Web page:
Focus on Human Trafficking in the State of Washington

The Yakima Association of Churches and Faith Communities and the Seattle-based Faith Action Network have made the issue of human trafficking a priority. So has the Zonta Club of the Yakima Valley, a service group whose goals include promoting the status of women and advocating respect for human rights.

Zonta has done basic awareness training in schools, whose staffers then are calling the Yakima Police Department. After training, one principal identified 11 children in a particular school who fit the profile of a victim. Gang members are responsible for much of the trafficking.

Just as Zonta and the faith community have recognized the problem, so has the Washington Legislature. The Legislature started addressing the problem more than a decade ago, being among the first in the nation to criminalize trafficking. Minors accused of prostitution are first referred to social service agencies instead of being prosecuted; those who pay for sex with a minor can be assessed a $1,500 fine. In this session, a bill is moving forward that would deem domestic servitude — bringing someone to work into a house that essentially becomes a prison — as human trafficking.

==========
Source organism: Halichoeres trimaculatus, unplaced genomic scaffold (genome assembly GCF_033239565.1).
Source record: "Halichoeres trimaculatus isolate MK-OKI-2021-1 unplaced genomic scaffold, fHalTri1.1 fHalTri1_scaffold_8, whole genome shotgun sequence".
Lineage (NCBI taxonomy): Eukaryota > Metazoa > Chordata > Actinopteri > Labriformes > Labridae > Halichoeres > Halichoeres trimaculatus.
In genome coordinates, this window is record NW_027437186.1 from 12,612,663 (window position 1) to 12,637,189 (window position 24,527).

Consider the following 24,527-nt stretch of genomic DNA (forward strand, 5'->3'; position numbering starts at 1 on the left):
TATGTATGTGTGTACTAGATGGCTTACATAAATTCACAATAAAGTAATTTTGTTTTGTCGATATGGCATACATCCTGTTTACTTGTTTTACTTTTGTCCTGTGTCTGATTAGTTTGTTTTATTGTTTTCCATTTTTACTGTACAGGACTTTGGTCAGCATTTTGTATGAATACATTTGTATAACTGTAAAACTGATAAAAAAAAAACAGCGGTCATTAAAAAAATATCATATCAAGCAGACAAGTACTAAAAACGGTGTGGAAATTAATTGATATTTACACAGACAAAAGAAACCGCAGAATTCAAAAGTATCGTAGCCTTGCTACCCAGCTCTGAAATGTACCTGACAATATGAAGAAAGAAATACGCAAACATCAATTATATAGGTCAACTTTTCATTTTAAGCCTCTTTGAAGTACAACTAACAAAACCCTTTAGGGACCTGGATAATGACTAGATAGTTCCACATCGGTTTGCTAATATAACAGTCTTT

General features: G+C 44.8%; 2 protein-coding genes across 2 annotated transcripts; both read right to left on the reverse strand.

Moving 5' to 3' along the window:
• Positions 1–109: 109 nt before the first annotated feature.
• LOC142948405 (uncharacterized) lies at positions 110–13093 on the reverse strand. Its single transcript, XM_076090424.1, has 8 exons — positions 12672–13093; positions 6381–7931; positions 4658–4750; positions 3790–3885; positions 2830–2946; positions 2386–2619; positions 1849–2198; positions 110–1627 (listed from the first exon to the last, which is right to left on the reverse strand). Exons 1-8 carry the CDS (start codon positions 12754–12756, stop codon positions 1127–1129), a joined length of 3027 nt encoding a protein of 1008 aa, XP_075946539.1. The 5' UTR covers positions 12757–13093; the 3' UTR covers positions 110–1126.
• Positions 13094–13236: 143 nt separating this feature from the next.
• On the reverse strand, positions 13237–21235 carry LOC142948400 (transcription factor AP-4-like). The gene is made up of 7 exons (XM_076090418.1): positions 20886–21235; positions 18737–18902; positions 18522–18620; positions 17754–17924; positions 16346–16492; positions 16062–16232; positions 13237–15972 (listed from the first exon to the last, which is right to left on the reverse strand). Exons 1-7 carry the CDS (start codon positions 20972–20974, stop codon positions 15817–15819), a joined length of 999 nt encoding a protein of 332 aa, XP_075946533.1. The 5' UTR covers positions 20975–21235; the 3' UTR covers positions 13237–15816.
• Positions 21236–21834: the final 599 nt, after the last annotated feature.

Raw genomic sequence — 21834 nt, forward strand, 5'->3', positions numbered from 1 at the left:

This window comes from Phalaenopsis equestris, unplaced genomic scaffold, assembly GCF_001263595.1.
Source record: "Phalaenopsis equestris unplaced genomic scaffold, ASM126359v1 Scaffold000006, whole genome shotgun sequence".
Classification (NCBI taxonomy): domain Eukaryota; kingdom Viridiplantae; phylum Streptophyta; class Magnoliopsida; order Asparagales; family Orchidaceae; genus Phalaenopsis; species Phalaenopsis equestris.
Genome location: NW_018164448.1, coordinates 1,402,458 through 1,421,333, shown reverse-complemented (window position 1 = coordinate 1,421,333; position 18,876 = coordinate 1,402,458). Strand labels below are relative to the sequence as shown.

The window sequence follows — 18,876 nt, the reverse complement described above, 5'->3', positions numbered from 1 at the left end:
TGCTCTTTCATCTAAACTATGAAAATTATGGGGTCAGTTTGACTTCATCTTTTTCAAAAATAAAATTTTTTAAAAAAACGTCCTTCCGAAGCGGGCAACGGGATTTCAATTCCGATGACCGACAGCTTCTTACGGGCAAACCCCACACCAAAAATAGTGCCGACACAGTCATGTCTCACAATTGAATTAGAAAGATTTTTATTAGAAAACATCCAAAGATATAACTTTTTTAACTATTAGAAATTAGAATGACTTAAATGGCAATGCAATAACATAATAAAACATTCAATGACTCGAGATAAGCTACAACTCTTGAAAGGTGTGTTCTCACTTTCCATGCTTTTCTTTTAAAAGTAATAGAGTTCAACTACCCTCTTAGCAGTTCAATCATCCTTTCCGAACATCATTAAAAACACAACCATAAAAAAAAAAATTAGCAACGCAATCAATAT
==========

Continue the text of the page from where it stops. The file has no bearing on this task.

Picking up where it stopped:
Much work remains to be done. Zonta Club member Danielle Surkatty, who focuses on the trafficking of minors who are sexually exploited, says, “… we’re looking at it through a new lens.” The new lens will sharpen a new focus that lets a growing number of people see the problem as is really is.

Learn more at the Yakima Herald-Republic Editorial Board article: A new focus on problem of human trafficking.


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